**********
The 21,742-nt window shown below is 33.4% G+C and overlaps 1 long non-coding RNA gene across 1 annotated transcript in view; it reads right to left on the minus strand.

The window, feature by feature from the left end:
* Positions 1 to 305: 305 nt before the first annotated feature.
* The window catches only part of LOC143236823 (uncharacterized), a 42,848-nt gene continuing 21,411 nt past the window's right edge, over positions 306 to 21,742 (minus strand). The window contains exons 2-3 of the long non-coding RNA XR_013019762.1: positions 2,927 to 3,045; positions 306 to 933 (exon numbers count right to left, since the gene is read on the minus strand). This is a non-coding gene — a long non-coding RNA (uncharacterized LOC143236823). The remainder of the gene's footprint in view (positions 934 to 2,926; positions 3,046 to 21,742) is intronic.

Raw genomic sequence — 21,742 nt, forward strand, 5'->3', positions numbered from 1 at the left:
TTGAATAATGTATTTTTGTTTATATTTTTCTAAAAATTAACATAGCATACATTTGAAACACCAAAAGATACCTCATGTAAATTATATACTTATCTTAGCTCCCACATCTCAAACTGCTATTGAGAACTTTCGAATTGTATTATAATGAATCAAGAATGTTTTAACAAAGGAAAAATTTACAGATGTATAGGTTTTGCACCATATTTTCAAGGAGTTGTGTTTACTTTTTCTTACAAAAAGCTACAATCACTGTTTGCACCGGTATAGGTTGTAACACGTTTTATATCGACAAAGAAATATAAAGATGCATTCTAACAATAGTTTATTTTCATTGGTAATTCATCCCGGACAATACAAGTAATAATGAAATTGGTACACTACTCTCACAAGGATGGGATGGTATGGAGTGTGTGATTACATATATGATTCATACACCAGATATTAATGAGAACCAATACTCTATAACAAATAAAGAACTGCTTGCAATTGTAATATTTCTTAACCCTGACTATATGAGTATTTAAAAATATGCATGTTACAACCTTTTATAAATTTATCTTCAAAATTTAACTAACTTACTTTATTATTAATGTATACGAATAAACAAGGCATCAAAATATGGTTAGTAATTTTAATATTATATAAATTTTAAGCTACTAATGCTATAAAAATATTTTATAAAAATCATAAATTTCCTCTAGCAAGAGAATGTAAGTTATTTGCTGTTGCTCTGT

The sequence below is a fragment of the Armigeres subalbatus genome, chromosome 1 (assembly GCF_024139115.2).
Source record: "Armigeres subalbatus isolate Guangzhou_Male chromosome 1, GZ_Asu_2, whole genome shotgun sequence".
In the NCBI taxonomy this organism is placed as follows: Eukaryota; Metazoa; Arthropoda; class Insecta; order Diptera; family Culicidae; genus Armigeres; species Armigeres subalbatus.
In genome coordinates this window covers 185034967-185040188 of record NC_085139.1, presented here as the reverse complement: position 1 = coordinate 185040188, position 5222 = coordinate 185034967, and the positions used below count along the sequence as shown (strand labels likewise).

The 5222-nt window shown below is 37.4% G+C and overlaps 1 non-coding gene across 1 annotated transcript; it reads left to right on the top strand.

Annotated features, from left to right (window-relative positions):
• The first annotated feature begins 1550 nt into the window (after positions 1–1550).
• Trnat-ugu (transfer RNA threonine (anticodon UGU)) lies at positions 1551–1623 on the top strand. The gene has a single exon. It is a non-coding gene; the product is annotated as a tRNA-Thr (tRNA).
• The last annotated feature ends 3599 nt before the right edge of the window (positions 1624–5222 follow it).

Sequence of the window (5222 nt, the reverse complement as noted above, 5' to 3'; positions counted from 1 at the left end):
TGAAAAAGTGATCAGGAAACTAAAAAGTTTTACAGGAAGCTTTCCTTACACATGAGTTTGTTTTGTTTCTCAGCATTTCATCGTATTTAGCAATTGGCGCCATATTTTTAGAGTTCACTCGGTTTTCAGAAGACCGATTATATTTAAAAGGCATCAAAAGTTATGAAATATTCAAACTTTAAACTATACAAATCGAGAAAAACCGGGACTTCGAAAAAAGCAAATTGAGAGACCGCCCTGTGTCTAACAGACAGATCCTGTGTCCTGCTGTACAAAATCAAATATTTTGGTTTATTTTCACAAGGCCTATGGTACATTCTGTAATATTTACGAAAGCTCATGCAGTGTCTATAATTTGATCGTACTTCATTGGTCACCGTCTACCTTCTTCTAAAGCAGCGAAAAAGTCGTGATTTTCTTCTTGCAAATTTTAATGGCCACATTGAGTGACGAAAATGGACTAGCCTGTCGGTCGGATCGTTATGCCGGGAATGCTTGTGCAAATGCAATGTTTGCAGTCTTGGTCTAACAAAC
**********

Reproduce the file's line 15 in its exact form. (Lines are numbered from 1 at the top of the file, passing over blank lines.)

• The last annotated feature ends 3599 nt before the right edge of the window (positions 1624–5222 follow it).